This summer breeze crochet triangle shawl is versatile enough to wear at the beach while relaxing or over your shoulders in a beautiful evening gown in the evening. Use one skein of yarn to make this light and lacy shawl.
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Easy Beginner Crochet Shawl Pattern
This shawl uses a combination of double crochet rows and double crochet with chain stitches. It is worked from the top down with the stitches increasing with each row.
Making a shawl is a great way to use a yarn cake. It is fun to see what color comes next as I crochet a piece with yarn that has various colors throughout. When the yarn changes color with this fingering type yarn, it changes one thread at a time. So delicate and pretty; when paired with simple crochet stitches the results are exquisite.
Another bonus to using a yarn cake that has a gradient yarn color is the two yarn ends to be weaved in. Since the colors are chosen for you, all you do is keep crocheting. Not having to change yarn colors also means less yarn ends to weave in.
What do you Call a Yarn that Changes Color?
Gradient is the term that is most often used for yarn that gradually changes color from lighter shades to darker or vice-versa. Gradient yarns can gradually change color one strand at a time, or each strand can be colored the same with the colors throughout the skein of yarn changing as you work through the yarn.
Other terms that I have heard used to describe yarn that changes color are self-striping yarn, ombre yarn, and variegated yarn.
Triangle Shawl Crochet Pattern Using Fingering Yarn
Sometimes using a fine yarn can be a bit intimidating and making a lacy crochet project might seem out of your reach. I am here to tell you that it is easier than you may think.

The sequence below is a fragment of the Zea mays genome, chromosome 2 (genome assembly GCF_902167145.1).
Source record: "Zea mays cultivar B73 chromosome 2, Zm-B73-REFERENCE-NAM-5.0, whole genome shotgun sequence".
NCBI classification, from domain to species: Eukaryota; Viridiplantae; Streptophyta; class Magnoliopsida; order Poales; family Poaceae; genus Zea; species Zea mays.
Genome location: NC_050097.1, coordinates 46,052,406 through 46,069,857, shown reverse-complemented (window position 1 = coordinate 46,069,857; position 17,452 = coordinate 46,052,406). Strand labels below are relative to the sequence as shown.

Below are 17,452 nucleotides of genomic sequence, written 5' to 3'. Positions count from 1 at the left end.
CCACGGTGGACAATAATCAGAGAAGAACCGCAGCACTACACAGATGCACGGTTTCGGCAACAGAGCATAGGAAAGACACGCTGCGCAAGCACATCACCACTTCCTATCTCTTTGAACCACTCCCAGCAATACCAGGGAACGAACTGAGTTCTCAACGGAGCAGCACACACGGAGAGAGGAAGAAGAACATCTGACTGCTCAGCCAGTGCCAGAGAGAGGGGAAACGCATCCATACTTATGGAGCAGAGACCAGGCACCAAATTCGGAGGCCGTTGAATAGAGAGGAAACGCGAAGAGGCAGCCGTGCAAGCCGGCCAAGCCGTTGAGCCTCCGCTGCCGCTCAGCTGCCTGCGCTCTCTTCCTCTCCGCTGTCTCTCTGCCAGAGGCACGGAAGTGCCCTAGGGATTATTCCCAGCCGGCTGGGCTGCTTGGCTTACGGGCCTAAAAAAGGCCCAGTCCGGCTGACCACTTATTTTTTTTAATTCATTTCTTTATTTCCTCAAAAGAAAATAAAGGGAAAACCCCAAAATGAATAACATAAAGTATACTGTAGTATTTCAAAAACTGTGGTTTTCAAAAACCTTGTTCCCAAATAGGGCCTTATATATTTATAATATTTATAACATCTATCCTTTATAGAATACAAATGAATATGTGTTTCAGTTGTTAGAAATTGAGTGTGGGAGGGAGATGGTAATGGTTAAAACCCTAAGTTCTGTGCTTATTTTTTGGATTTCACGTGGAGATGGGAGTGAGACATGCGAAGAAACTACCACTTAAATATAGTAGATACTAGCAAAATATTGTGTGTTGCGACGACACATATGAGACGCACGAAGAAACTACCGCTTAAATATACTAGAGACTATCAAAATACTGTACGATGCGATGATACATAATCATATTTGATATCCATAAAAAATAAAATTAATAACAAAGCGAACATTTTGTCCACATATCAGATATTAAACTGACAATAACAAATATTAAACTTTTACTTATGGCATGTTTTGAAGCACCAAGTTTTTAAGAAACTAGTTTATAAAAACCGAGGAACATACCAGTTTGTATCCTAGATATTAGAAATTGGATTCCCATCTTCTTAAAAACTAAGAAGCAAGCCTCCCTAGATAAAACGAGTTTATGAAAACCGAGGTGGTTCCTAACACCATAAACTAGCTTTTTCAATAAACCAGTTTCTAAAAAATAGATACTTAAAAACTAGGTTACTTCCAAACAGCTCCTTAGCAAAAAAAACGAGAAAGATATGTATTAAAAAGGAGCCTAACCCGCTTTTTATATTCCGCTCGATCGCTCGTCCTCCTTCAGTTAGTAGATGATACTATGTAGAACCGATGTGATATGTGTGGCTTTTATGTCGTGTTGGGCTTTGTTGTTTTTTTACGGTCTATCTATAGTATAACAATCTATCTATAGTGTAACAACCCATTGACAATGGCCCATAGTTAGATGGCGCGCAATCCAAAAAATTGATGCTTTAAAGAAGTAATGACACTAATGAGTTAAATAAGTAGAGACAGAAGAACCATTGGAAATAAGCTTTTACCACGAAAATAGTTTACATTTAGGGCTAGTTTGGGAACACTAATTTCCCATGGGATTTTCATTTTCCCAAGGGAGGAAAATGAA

I too was a bit apprehensive about using a fingering yarn. However, I fell in love with the color schemes and bought a handful of skeins on sale. When ever I would look through my yarn and plan my next project, I would take them out and look at their beauty just to put them back again. Finally, I made my first shawl and once I got started using this lighter weight yarn, I fell in love with it. This “Beginner Shawl” pattern was the first one I made with fingering yarn.
Sometimes it is just nice to see the pattern being worked. For those of you that learn better from a video, I have that for you. The first seven rows will be worked with a bit thicker yarn to help show the stitches. After this section on the video, I also show this shawl being worked with the fingering yarn.
If you are a beginner at crochet and may have only crocheted a square or blanket, I recommend that you check out the video tutorial to help with understanding how to work this pattern. You can find the video after the written pattern.
Directions: Summer Breeze Crochet Triangle Shawl
Gauge is not critical to this crochet pattern. I had 25 stitches to 4 inches
The shawl measures 79 inches at the widest point and 28 ½ inches long in the center from the middle tip to the starting point.
Cotton Kings Twirls yarn cake color number 10 from Hobbi. It is a number 2 fine fingering yarn. I used most of the 874 yards of the yarn in the skein. If you are not able to find this yarn, you can find it here. However, any fingering yarn with that yardage would work. Red Heart It’s a Wrap yarn would work nice for this crochet pattern.
Crochet Hook Size E
CH = Chain Stitch
DC = Double Crochet
SC = Single Crochet
SK = Skip
SL ST = Slip Stitch
SP = Space
ST = Stitch
STs = Stitches
[ ] = Repeat Between
Summer Breeze Triangle Shawl Crochet Pattern Notes
The first chain 3 of each row counts as a double crochet.